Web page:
Back in NYC

The produce is so damn good this time of year that everything tastes so good.

We got back around 730 on Monday evening, dropped our bags and heading over to Pastis. So happy to have Pastis back in the hood.

Our first stop the next night is Via Carota. Get there super early, put your name on the list, and come back when they tell you to. It is worth the wait. Rita Sodi and Jodi Williams are hitting it out of the park in everyone of their kitchens including I Sodi, Buvette and the newest addition Bar Pisellino. Their next spot will be at 50 Commerce Street, a restaurant space with a long history. The menu will be a nod to past American dishes.

Sushi Nakazawa is always a winner. I much prefer stopping in and having dinner in the bar vs making a resy. Night number 3. Much less formal.

A stop at Van Leeuwan on the way home.

Had dinner at ABCV where only vegetables are on the menu. It is either the product or someone in that kitchen is just killing it. No pics unfortunately

Discovered Jun-Men Ramen bar in Chelsea for lunch but could do dinner. Why didn’t I know about this place? So good!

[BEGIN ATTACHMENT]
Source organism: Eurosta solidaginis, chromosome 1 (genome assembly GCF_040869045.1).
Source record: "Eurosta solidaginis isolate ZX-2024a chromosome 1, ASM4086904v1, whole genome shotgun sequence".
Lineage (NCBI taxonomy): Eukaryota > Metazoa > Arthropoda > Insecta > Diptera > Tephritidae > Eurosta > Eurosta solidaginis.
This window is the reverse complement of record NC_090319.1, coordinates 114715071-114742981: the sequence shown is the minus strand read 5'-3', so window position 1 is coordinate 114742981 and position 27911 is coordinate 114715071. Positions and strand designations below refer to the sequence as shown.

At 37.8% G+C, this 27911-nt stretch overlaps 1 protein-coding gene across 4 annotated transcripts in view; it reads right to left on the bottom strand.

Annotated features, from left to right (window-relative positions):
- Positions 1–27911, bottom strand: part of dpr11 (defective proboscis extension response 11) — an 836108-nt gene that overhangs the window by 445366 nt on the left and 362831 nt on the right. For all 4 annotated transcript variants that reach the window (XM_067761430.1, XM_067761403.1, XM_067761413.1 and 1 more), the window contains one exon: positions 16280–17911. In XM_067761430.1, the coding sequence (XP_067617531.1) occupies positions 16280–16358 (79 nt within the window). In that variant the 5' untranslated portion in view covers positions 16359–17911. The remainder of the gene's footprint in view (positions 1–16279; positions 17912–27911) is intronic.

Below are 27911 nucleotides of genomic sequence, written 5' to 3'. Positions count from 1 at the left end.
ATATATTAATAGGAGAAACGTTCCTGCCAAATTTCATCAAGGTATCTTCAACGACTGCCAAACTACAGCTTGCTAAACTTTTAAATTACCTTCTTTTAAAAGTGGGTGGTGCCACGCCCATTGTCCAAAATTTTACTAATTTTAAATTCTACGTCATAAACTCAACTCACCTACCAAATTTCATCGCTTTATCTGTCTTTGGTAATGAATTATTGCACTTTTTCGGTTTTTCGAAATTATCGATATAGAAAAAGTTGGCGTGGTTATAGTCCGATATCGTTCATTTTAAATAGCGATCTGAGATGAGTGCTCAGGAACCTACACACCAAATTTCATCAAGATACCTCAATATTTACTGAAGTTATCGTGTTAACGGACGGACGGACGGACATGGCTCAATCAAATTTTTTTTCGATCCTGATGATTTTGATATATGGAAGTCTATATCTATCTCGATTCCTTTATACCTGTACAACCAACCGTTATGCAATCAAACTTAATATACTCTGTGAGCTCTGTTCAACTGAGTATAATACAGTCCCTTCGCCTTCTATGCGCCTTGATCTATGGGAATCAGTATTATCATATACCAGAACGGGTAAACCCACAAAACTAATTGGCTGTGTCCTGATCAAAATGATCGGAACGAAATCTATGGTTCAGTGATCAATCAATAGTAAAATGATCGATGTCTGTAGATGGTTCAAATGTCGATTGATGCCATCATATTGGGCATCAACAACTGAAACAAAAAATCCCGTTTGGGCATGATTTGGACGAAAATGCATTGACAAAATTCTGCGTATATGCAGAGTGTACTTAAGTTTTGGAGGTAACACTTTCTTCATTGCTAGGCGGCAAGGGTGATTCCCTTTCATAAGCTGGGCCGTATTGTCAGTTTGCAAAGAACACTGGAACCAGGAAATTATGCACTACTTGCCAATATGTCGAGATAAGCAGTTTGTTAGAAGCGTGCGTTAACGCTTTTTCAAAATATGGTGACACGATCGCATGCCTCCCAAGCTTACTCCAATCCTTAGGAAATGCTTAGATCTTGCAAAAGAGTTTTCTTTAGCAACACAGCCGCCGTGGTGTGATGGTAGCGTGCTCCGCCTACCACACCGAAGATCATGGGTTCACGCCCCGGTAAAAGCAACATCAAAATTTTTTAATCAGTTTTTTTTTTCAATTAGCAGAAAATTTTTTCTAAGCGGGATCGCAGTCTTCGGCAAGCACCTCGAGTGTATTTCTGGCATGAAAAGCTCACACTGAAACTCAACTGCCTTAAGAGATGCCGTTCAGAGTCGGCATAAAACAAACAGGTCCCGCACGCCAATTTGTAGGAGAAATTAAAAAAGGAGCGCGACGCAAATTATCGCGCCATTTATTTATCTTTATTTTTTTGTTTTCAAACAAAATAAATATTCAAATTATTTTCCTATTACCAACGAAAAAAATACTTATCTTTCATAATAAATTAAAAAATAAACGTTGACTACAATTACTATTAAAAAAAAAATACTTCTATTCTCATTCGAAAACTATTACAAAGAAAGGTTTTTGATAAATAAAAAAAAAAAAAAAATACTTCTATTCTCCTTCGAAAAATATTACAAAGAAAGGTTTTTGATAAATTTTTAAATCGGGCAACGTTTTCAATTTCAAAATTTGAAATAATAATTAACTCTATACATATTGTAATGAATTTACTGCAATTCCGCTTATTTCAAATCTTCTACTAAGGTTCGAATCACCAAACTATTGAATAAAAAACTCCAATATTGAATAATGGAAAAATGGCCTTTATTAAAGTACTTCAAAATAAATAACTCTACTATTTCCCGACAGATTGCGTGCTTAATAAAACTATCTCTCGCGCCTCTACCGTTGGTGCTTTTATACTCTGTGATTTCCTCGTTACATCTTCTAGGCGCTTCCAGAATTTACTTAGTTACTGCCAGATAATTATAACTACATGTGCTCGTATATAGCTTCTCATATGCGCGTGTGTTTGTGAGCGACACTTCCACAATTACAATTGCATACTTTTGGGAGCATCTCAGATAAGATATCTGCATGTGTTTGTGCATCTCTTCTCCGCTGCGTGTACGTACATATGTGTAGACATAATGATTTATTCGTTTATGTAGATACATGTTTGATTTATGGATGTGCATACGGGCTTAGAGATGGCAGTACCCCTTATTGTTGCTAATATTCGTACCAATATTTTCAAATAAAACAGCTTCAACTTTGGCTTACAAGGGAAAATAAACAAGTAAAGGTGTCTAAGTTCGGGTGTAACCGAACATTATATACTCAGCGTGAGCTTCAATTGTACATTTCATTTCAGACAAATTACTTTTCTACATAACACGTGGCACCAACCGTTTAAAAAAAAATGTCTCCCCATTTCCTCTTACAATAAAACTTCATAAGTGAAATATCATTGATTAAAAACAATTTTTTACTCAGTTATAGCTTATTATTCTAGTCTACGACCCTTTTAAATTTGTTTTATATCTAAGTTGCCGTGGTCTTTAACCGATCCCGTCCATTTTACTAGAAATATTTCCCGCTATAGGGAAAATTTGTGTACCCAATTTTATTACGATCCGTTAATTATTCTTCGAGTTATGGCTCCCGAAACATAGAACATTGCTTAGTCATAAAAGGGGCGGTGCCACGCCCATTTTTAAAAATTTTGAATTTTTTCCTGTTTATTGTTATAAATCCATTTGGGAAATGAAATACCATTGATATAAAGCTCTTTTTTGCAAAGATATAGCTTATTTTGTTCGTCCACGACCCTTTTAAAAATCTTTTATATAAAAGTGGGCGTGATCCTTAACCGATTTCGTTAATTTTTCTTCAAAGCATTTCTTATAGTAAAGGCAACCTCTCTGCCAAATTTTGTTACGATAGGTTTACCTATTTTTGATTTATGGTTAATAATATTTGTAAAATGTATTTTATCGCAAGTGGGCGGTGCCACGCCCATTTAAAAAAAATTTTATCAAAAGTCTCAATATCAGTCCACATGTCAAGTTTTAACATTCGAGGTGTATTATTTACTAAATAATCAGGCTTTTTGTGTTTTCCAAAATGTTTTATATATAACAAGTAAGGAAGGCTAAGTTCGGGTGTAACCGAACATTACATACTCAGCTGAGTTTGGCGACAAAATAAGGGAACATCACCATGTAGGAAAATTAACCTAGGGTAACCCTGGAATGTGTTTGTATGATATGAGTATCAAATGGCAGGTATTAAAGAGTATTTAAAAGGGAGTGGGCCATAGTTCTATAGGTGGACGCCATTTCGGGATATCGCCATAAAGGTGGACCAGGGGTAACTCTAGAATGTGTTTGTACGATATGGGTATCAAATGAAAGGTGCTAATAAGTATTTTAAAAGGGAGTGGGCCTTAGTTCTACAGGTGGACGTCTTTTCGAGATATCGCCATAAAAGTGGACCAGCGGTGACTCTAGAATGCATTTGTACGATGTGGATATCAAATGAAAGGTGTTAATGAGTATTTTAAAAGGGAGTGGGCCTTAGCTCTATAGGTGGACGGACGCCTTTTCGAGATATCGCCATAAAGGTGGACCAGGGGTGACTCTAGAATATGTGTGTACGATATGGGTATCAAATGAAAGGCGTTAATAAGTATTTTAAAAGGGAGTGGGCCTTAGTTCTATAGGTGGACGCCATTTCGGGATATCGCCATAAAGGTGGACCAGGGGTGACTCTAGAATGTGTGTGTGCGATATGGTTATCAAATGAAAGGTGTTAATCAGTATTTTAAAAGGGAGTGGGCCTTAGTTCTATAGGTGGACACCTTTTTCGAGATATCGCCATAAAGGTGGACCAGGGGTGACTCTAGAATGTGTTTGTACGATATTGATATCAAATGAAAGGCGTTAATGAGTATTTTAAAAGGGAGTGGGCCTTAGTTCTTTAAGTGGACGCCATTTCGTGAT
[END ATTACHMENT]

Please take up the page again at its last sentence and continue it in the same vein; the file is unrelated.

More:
Red Hook Tavern opened this past July hyping the burger. Feels like being in an old time pub which is a good vibe every season. The menu also nods to the past and the burger….well it is pretty damn good.

The nod to the past is something I am hearing a lot about in the restaurant world these days. Is there something about the comfort in the past and the fear of the future?

Regardless, we hit our faves and a few new spots this week. Feels good to be home.

Pierre Cardin, Brooklyn Museum

My grandmother loved fashion. Perhaps a woman of her generation but she always dressed up.  I think of her whenever I am not sure what the dress code is.  She would say “better overdressed than underdressed”.  Not a bad mantra to live by.


In 8th grade, I convinced her to buy me a turtleneck with a small gold Pierre Cardin logo on the right bottom corner that folded under my neck.  I felt so chic.  


There is a retrospective of his work at the Brooklyn Museum that opened this summer and it was on the top of my list to see the first weekend back in the city. 

He is 97 years old. Started out as a tailor at 15, ending up in the accounting department when he was drafted into the war. It served him quite well. His brilliant modern thoughts changed everything in his industry. He was the first to license his name which gave him the opportunity to buy Maxims, dabble in furniture and explore many other avenues. He was also the first design label to do ready to wear. Why not make money by knocking off your own products?